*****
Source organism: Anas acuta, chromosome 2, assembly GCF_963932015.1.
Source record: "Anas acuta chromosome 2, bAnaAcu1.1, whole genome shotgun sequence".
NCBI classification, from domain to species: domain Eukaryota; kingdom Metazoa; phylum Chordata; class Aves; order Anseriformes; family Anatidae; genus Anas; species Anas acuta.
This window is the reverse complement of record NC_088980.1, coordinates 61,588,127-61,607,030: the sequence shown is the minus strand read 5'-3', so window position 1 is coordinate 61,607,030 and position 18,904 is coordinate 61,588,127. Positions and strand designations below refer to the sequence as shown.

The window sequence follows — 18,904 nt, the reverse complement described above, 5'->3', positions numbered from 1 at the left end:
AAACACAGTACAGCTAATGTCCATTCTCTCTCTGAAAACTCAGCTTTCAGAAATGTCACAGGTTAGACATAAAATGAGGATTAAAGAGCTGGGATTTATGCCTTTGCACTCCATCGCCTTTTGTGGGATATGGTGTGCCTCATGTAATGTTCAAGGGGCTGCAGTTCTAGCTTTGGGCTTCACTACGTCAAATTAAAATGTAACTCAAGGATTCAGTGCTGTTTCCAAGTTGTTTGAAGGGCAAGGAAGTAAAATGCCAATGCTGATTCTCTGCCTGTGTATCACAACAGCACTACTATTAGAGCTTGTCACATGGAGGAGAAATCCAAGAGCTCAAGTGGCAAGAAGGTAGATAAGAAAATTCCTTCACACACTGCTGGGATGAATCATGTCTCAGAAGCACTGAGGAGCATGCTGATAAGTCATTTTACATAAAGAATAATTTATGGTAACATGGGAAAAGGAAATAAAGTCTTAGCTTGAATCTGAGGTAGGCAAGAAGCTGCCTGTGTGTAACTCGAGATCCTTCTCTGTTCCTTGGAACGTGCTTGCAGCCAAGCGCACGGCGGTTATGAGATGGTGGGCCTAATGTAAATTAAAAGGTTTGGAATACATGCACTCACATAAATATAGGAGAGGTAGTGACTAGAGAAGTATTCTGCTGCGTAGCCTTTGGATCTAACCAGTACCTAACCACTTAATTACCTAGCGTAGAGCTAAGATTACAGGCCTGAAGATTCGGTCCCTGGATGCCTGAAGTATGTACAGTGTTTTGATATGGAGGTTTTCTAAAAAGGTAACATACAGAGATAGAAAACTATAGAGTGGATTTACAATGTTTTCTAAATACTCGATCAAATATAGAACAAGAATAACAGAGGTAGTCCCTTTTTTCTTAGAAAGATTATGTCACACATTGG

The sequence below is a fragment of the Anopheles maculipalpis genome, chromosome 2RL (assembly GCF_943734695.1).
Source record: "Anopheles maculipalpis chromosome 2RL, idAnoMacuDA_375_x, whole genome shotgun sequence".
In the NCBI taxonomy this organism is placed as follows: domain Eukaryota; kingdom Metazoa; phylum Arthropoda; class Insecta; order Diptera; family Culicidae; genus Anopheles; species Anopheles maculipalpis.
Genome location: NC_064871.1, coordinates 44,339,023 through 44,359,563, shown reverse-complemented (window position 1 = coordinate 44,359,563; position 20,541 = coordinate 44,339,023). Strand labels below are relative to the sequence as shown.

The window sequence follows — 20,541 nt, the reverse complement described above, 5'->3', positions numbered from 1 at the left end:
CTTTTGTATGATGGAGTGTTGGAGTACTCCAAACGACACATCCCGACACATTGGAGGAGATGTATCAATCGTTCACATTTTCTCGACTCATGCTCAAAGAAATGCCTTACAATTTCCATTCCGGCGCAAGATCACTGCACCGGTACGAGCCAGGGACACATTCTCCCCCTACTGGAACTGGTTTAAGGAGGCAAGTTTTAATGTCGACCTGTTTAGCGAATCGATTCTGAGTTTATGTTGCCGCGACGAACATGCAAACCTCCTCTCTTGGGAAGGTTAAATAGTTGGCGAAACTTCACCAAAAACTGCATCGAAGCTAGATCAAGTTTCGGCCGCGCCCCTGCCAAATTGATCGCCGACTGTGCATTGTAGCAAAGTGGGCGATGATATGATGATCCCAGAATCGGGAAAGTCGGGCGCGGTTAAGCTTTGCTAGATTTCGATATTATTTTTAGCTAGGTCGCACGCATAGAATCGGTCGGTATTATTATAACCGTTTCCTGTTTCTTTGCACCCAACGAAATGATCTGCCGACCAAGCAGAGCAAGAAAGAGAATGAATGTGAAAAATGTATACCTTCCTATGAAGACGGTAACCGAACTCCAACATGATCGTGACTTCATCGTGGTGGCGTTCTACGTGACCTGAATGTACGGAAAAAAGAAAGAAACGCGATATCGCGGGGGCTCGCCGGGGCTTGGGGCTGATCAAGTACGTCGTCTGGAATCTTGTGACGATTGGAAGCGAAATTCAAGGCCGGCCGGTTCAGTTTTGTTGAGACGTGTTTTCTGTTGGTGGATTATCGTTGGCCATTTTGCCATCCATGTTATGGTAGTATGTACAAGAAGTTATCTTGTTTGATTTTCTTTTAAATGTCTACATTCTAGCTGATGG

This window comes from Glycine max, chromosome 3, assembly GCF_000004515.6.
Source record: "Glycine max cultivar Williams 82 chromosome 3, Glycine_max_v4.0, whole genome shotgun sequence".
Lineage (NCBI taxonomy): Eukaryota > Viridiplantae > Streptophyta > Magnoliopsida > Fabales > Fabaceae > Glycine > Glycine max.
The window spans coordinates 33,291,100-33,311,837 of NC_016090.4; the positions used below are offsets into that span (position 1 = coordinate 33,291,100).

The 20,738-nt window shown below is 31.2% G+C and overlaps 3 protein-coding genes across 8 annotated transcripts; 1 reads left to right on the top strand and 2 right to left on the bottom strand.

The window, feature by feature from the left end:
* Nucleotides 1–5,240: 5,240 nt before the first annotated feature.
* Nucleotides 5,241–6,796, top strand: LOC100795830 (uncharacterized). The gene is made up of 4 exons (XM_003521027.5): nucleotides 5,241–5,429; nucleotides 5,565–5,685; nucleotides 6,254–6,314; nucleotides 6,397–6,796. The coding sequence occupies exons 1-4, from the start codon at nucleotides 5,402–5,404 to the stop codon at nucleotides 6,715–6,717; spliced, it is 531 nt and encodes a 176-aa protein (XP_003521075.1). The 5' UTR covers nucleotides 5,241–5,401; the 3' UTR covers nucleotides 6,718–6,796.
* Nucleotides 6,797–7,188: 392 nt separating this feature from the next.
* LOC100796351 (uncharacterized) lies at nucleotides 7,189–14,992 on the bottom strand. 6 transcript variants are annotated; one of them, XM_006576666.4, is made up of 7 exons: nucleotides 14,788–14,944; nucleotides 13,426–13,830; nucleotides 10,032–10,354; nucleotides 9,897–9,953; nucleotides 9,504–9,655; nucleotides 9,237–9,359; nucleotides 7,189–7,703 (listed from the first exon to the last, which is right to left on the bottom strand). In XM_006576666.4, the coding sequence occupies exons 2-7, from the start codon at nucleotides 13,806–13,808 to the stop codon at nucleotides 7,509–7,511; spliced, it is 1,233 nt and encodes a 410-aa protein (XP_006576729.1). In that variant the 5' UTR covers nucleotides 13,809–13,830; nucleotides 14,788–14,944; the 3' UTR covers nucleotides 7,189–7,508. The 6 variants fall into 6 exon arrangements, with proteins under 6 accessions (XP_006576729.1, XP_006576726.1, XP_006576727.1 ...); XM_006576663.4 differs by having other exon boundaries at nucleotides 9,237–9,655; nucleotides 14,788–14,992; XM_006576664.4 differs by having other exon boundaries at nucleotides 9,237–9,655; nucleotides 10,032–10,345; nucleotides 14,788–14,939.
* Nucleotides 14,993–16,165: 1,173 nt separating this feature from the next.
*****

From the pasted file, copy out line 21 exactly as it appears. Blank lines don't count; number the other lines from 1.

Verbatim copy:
* Nucleotides 6,797–7,188: 392 nt separating this feature from the next.